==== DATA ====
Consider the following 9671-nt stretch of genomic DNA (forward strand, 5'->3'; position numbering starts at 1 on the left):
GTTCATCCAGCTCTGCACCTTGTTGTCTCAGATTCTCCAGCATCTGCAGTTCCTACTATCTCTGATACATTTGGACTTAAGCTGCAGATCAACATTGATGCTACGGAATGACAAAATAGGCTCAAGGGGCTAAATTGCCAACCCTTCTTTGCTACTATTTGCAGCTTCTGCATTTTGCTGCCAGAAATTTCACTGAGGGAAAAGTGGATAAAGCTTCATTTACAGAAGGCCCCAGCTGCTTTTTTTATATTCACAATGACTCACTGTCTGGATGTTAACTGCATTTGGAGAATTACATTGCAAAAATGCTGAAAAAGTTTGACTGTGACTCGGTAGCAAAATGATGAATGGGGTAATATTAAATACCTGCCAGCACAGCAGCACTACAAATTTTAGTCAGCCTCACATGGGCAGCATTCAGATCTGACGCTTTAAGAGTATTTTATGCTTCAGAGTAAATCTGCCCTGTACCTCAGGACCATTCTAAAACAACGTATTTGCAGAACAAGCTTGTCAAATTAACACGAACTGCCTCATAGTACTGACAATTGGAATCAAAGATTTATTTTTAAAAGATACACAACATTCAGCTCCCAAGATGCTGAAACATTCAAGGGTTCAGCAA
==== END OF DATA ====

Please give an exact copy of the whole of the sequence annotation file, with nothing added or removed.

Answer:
Consider the following 9671-nt stretch of genomic DNA (forward strand, 5'->3'; position numbering starts at 1 on the left):
GTTCATCCAGCTCTGCACCTTGTTGTCTCAGATTCTCCAGCATCTGCAGTTCCTACTATCTCTGATACATTTGGACTTAAGCTGCAGATCAACATTGATGCTACGGAATGACAAAATAGGCTCAAGGGGCTAAATTGCCAACCCTTCTTTGCTACTATTTGCAGCTTCTGCATTTTGCTGCCAGAAATTTCACTGAGGGAAAAGTGGATAAAGCTTCATTTACAGAAGGCCCCAGCTGCTTTTTTTATATTCACAATGACTCACTGTCTGGATGTTAACTGCATTTGGAGAATTACATTGCAAAAATGCTGAAAAAGTTTGACTGTGACTCGGTAGCAAAATGATGAATGGGGTAATATTAAATACCTGCCAGCACAGCAGCACTACAAATTTTAGTCAGCCTCACATGGGCAGCATTCAGATCTGACGCTTTAAGAGTATTTTATGCTTCAGAGTAAATCTGCCCTGTACCTCAGGACCATTCTAAAACAACGTATTTGCAGAACAAGCTTGTCAAATTAACACGAACTGCCTCATAGTACTGACAATTGGAATCAAAGATTTATTTTTAAAAGATACACAACATTCAGCTCCCAAGATGCTGAAACATTCAAGGGTTCAGCAA